• Sato H.
      • Komasawa N.
      • Ueki R.
      • et al.
      Backboard insertion in the operating table increases chest compression depth: a manikin study.
      • Beesems S.G.
      • Koster R.W.
      Accurate feedback of chest compression depth on a manikin on a soft surface with correction for total body displacement.
      • Nishisaki A.
      • Maltese M.R.
      • Niles D.E.
      • et al.
      Backboards are important when chest compressions are provided on a soft mattress.
      • Lee S.
      • Oh J.
      • Kang H.
      • et al.
      Proper target depth of an accelerometer-based feedback device during CPR performed on a hospital bed: a randomized simulation study.
      • Oh J.
      • Song Y.
      • Kang B.
      • et al.
      The use of dual accelerometers improves measurement of chest compression depth.
      • Ruiz de Gauna S.
      • González-Otero D.M.
      • Ruiz J.
      • Gutiérrez J.J.
      • Russell J.K.
      A feasibility study for measuring accurate chest compression depth and rate on soft surfaces using two accelerometers and spectral analysis.
      CPR feedback devices that account for mattress compression (eg, the use of dual accelerometers or increasing compression depth targets) can help CPR providers ensure adequate compression depth when CPR is performed on a mattress.
      • Perkins G.D.
      • Smith C.M.
      • Augre C.
      • et al.
      Effects of a backboard, bed height, and operator position on compression depth during simulated resuscitation.
      • Lin Y.
      • Wan B.
      • Belanger C.
      • et al.
      Reducing the impact of intensive care unit mattress compressibility during CPR: a simulation-based study.
      • Beesems S.G.
      • Koster R.W.
      Accurate feedback of chest compression depth on a manikin on a soft surface with correction for total body displacement.
      • Lee S.
      • Oh J.
      • Kang H.
      • et al.
      Proper target depth of an accelerometer-based feedback device during CPR performed on a hospital bed: a randomized simulation study.
      ,
      • Ruiz de Gauna S.
      • González-Otero D.M.
      • Ruiz J.
      • Gutiérrez J.J.
      • Russell J.K.
      A feasibility study for measuring accurate chest compression depth and rate on soft surfaces using two accelerometers and spectral analysis.
      • Hellevuo H.
      • Sainio M.
      • Huhtala H.
      • Olkkola K.T.
      • Tenhunen J.
      • Hoppu S.
      The quality of manual chest compressions during transport–effect of the mattress assessed by dual accelerometers.
      In making these recommendations, the task forces highlight the importance of high-quality chest compressions for optimizing outcomes from cardiac arrest.
      The task force noted that there were no clinical studies reporting on the critical outcomes of survival and favorable neurological outcome or important outcome of chest compression quality.
      The weak recommendations are based on extrapolation from manikin studies, typically undertaken on a mattress placed on a hospital bed, for which manual CPR was performed by a trained healthcare professional. The hospital beds involved in the studies typically had rigid bases. The task force noted that, although this configuration is common in many developed country hospitals, it may not be applicable to all hospitals or the out-of-hospital setting. The absence of studies simulating out-of-hospital settings (where beds may be softer) and in which the CPR provider may be a single untrained rescuer led the task force to focus recommendations on the in-hospital setting.
      The task force supported performing manual chest compressions on a firm surface when possible because this reduces the risks of shallow compressions attributable to performing CPR on a soft surface. On the other hand, moving a patient onto a hard surface can be a major barrier to CPR, and the importance of performing CPR on a firm surface needs to be weighed against the likelihood of significant delay in providing CPR. In the setting of DA-CPR, in particular, logistical aspects of moving patients from bed to floor can impede if not thwart the performance of CPR.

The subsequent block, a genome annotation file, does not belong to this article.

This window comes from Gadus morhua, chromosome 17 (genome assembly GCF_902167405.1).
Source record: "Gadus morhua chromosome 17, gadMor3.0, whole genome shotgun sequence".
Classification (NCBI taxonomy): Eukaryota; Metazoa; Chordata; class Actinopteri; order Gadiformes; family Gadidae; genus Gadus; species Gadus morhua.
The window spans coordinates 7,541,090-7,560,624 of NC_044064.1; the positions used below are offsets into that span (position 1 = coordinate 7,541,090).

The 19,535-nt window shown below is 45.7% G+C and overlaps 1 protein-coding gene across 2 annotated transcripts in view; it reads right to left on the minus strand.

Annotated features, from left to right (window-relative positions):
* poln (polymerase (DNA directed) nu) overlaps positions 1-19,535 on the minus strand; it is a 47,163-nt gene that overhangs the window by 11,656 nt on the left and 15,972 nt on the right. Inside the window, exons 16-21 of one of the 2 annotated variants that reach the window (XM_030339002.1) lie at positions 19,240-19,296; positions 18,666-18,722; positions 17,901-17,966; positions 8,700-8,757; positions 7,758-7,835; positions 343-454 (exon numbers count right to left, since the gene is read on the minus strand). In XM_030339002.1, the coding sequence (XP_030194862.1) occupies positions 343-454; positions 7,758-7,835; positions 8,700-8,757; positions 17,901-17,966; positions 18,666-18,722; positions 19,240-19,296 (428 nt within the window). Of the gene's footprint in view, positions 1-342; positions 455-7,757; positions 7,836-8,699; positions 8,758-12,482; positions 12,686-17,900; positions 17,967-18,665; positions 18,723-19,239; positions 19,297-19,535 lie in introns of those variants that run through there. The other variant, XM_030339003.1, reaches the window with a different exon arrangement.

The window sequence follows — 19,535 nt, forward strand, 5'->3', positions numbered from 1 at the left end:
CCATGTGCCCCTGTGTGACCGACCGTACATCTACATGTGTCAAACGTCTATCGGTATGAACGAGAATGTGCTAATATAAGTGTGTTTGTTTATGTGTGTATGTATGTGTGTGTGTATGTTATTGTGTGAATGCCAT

The task force considered that, when a mattress with CPR function was available, activating a CPR function on a mattress, although unlikely to substantially improve compression depth, posed a low risk of harm to rescuers and patients, leading to a weak recommendation of support.
      In considering whether to transfer a patient from a hospital bed to the floor to improve compression depth, the task force considered that the risks of harm (eg, interruption in CPR, risk of losing vascular access for intravenous lines, and more confined space) to the patient and resuscitation team outweighed any small improvement in chest compression depth, leading to a weak recommendation against routine use of this practice.
      The task force was unable to make a recommendation for the use of a CPR backboard during IHCA. Within the limitations of manikin studies, the available evidence indicates a marginal benefit to chest compression depth from use of a backboard. For example, placing a firm surface (eg, a backboard) between the patient and a soft surface may merely transfer the same force from CPR to the underlying softness and not obviate potential concern over chest compression depth. No studies specifically evaluated backboard deployment or any impact this has on interruptions to chest compressions and/or displacement of tubes and lines during insertion. For healthcare systems that have already incorporated backboards into routine use during IHCA, the evidence was considered insufficient to suggest against their continued use. For healthcare systems that have not introduced backboards, the limited improvement in compression depth and uncertainty about harms seemed insufficient to justify the costs of purchasing backboards and training staff in their use. When backboards are deployed, users should be aware that mattress stiffness, backboard size (larger is better), and orientation (longitudinal is better) influence their effectiveness.